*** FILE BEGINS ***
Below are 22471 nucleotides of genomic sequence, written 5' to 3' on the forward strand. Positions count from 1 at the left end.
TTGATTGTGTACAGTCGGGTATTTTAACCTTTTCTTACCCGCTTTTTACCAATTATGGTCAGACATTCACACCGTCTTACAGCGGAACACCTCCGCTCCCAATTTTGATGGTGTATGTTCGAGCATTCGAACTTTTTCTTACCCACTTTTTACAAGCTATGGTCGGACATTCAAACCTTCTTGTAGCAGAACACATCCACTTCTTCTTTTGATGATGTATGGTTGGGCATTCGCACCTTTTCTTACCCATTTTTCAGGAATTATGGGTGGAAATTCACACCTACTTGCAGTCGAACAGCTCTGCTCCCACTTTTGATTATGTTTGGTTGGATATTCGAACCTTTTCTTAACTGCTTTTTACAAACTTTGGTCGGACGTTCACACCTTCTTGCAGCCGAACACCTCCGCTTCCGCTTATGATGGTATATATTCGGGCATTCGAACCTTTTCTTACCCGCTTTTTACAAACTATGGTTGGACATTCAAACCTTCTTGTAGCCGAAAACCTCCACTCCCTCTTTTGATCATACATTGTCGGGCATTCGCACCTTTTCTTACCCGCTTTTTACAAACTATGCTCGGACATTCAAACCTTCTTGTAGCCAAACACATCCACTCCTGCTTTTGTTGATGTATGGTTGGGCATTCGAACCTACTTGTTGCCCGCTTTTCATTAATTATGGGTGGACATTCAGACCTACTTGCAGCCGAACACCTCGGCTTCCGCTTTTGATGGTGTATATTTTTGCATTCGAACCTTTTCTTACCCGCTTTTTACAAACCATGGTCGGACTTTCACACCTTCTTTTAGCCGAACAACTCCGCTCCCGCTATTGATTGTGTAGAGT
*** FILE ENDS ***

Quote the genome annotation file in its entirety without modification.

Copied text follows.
Below are 22471 nucleotides of genomic sequence, written 5' to 3' on the forward strand. Positions count from 1 at the left end.
TTGATTGTGTACAGTCGGGTATTTTAACCTTTTCTTACCCGCTTTTTACCAATTATGGTCAGACATTCACACCGTCTTACAGCGGAACACCTCCGCTCCCAATTTTGATGGTGTATGTTCGAGCATTCGAACTTTTTCTTACCCACTTTTTACAAGCTATGGTCGGACATTCAAACCTTCTTGTAGCAGAACACATCCACTTCTTCTTTTGATGATGTATGGTTGGGCATTCGCACCTTTTCTTACCCATTTTTCAGGAATTATGGGTGGAAATTCACACCTACTTGCAGTCGAACAGCTCTGCTCCCACTTTTGATTATGTTTGGTTGGATATTCGAACCTTTTCTTAACTGCTTTTTACAAACTTTGGTCGGACGTTCACACCTTCTTGCAGCCGAACACCTCCGCTTCCGCTTATGATGGTATATATTCGGGCATTCGAACCTTTTCTTACCCGCTTTTTACAAACTATGGTTGGACATTCAAACCTTCTTGTAGCCGAAAACCTCCACTCCCTCTTTTGATCATACATTGTCGGGCATTCGCACCTTTTCTTACCCGCTTTTTACAAACTATGCTCGGACATTCAAACCTTCTTGTAGCCAAACACATCCACTCCTGCTTTTGTTGATGTATGGTTGGGCATTCGAACCTACTTGTTGCCCGCTTTTCATTAATTATGGGTGGACATTCAGACCTACTTGCAGCCGAACACCTCGGCTTCCGCTTTTGATGGTGTATATTTTTGCATTCGAACCTTTTCTTACCCGCTTTTTACAAACCATGGTCGGACTTTCACACCTTCTTTTAGCCGAACAACTCCGCTCCCGCTATTGATTGTGTAGAGT